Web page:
PYEONGCHANG (South Korea) • The Pyeongchang Winter Olympics was hit by a third doping scandal yesterday, casting a dark shadow over the magic on ice served up by the peerless Canadians Tessa Virtue and Scott Moir.
Slovenian men's ice hockey player Ziga Jeglic failed a drug test and has been banned from the Olympics, the Court of Arbitration for Sport said. The 29-year-old, who plays professionally in Russia, tested positive for fenoterol, a banned substance used to treat breathing difficulties, and was given 24 hours to leave the Olympic Village.
A day earlier, Russian Alexander Krushelnitsky, a bronze medallist with his wife Anastasia Bryzgalova in mixed doubles curling, was suspended over suspected doping.
Krushelnitsky, who had passed rigorous vetting to compete, said: "I, more than anyone else, am interested in an investigation as soon as possible to find out the reasons for what has happened.
"Not once in the whole time that I have been in sport have I taken any banned substance or competed dishonestly in any way."
The latest drug scandal hit just after one of the high points of the Games - the gold medal-winning performance of Virtue, 28, and Moir, 30, in the ice dance that made them the most-decorated Olympic skaters of all time.
In what is almost certainly their final appearance on the world stage, the Vancouver 2010 champions looked destined for silver after French rivals Gabriella Papadakis and Guillaume Cizeron broke their own free dance (123.35) and combined mark with a 205.28 effort.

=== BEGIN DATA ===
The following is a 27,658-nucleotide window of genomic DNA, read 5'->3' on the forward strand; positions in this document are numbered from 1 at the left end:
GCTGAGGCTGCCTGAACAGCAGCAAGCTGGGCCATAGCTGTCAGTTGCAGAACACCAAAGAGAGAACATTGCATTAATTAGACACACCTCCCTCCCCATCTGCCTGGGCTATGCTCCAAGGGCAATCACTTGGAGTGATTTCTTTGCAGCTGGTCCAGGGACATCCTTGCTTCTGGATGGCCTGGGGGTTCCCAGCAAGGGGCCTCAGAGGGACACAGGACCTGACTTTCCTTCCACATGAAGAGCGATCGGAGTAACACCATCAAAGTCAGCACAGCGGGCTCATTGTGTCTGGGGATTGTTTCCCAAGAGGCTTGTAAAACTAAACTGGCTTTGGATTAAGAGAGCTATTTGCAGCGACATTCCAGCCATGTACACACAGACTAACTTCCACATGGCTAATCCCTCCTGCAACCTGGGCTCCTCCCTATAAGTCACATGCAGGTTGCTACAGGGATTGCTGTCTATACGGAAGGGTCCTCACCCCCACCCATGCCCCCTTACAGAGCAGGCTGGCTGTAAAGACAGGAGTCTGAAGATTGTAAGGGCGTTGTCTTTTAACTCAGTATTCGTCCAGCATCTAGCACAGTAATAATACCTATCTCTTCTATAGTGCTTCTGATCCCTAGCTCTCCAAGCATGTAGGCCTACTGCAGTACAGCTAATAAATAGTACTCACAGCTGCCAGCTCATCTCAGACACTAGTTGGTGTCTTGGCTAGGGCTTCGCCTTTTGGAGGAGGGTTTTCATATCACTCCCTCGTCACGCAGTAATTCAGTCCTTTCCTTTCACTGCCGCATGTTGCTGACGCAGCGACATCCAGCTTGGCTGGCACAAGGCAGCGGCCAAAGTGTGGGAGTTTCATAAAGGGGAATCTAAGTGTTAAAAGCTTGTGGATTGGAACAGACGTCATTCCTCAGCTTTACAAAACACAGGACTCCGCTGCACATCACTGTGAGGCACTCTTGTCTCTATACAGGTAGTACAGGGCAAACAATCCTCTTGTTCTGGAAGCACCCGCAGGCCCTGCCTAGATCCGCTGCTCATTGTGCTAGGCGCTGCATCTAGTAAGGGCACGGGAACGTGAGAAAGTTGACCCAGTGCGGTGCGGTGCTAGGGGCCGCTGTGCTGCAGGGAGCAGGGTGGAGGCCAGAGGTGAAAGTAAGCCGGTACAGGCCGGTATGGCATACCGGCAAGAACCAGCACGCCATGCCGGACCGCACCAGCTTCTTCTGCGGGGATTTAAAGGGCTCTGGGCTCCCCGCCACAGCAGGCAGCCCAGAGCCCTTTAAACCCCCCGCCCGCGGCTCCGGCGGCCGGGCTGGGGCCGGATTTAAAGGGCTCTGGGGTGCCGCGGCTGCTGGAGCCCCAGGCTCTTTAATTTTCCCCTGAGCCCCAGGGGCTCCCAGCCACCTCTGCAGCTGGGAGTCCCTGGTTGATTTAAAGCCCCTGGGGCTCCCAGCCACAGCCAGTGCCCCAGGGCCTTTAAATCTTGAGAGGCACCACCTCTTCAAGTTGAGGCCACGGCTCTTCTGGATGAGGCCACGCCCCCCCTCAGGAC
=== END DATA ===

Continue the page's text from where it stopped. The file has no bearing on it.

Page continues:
But skating last, Virtue and Moir pulled out the dance of their lives under incredible pressure to earn 122.40 for a combined record total of 206.07 points and the gold.
American brother-and-sister act Maia and Alex Shibutani were third, more than 13 points behind on 192.59 after managing 114.86 in the free dance.
For Virtue and Moir, this was a record fifth medal to go with their Vancouver gold and the silvers they won in the team and ice dance at Sochi, and gold in last week's team event in Pyeongchang.
Told in the mixed zone that some rink experts were suggesting they were the greatest skaters of all time, Virtue said with a laugh: "Where are these people? That's incredibly flattering, it's hard to wrap our heads around, especially so close to the event."
The duo led after Monday's short programme, in which Papadakis suffered an embarrassing wardrobe malfunction. Wearing a backless all-in-one number this time with no annoying clips to become unfastened, she and Cizeron could not have done any more in their bid to become only France's second champions in this discipline likened to ballroom dancing on ice.
Their elegant and seamless routine to Beethoven's Piano and Moonlight sonatas earned a row of level fours from the judges. Papadakis fell into Cizeron's arms crying before they left the ice.